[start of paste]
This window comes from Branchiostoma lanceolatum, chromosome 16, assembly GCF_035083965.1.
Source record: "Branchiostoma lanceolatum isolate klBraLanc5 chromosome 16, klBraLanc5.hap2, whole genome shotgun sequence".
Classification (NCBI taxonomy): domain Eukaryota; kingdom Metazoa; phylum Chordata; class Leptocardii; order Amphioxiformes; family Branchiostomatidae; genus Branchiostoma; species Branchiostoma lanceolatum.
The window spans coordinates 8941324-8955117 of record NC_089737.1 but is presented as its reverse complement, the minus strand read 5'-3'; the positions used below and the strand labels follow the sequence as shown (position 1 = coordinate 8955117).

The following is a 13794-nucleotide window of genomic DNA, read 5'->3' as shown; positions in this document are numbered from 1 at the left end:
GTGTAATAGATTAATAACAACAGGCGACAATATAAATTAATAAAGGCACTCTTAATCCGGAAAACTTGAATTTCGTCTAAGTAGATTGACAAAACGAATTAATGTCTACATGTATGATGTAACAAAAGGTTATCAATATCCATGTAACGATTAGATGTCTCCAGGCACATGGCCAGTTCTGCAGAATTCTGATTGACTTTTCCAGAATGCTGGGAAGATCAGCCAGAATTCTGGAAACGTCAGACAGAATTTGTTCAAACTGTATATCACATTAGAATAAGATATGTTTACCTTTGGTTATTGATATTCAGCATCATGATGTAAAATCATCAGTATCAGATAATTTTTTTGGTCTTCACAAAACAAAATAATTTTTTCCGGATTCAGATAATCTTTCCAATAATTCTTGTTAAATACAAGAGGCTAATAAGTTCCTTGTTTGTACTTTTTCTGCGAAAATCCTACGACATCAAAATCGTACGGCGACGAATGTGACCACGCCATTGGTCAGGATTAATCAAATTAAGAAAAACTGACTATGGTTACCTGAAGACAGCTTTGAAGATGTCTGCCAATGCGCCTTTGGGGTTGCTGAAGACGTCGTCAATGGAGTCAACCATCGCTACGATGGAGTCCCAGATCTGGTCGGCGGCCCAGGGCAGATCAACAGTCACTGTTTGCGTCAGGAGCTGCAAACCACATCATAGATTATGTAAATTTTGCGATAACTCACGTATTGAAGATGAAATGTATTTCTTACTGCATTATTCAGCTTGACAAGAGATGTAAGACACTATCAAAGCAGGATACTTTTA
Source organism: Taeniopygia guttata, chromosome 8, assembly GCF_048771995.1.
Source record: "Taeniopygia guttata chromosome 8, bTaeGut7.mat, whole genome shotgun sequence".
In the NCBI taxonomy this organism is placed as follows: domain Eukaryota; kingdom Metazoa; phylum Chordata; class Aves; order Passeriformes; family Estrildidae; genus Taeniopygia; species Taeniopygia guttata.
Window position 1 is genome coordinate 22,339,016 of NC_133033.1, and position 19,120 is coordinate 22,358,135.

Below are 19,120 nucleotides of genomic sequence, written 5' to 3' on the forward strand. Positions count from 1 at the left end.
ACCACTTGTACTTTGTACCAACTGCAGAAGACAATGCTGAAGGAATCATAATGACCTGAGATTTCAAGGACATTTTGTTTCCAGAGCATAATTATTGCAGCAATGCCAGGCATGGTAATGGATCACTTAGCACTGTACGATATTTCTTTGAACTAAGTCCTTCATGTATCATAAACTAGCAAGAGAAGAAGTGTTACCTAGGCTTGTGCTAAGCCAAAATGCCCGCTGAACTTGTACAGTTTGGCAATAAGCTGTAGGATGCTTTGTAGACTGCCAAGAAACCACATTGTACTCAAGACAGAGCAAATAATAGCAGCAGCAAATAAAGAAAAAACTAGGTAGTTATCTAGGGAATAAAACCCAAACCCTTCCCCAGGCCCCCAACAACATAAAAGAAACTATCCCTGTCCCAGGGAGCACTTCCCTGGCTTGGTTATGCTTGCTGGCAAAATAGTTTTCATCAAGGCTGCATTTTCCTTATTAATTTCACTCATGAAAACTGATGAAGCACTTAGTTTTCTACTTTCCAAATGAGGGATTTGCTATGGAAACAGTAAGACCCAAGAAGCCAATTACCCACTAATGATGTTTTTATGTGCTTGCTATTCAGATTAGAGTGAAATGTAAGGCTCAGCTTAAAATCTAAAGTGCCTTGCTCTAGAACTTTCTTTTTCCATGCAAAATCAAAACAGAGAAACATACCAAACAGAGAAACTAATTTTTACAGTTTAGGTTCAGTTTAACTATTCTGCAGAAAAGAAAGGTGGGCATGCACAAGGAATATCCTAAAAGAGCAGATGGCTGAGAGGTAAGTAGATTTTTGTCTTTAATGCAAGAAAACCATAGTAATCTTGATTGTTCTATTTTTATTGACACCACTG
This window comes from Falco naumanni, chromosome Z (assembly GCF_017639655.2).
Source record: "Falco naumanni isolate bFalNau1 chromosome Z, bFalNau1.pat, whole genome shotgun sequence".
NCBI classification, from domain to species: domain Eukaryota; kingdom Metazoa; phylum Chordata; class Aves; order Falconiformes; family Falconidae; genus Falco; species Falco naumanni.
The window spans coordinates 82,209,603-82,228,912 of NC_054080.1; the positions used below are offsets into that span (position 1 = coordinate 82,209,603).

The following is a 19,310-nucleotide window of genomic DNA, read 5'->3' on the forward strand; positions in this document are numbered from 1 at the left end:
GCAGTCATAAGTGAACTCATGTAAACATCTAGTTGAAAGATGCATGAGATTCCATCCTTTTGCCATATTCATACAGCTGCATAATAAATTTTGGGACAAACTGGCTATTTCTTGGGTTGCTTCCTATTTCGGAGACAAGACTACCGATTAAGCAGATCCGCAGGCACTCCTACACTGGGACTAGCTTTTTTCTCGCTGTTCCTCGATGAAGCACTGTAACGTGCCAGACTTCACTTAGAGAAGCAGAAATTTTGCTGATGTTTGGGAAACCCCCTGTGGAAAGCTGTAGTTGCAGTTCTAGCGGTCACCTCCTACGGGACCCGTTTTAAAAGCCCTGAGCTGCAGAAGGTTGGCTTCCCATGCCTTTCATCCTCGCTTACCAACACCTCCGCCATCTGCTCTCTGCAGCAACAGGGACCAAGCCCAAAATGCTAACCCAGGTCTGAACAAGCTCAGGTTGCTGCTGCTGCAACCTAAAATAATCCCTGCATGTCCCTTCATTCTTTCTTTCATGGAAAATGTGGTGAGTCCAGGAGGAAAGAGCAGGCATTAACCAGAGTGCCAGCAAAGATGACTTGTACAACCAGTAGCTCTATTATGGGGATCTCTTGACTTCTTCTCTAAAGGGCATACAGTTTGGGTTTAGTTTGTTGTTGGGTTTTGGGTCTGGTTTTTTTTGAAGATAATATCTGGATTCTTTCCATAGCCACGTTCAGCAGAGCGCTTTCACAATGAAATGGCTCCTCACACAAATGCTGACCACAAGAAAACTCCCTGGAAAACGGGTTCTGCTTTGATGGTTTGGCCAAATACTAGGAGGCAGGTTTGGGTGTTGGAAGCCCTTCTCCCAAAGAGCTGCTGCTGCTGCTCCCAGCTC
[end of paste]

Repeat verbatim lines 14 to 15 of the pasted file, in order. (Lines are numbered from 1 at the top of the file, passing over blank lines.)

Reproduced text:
Source record: "Falco naumanni isolate bFalNau1 chromosome Z, bFalNau1.pat, whole genome shotgun sequence".
NCBI classification, from domain to species: domain Eukaryota; kingdom Metazoa; phylum Chordata; class Aves; order Falconiformes; family Falconidae; genus Falco; species Falco naumanni.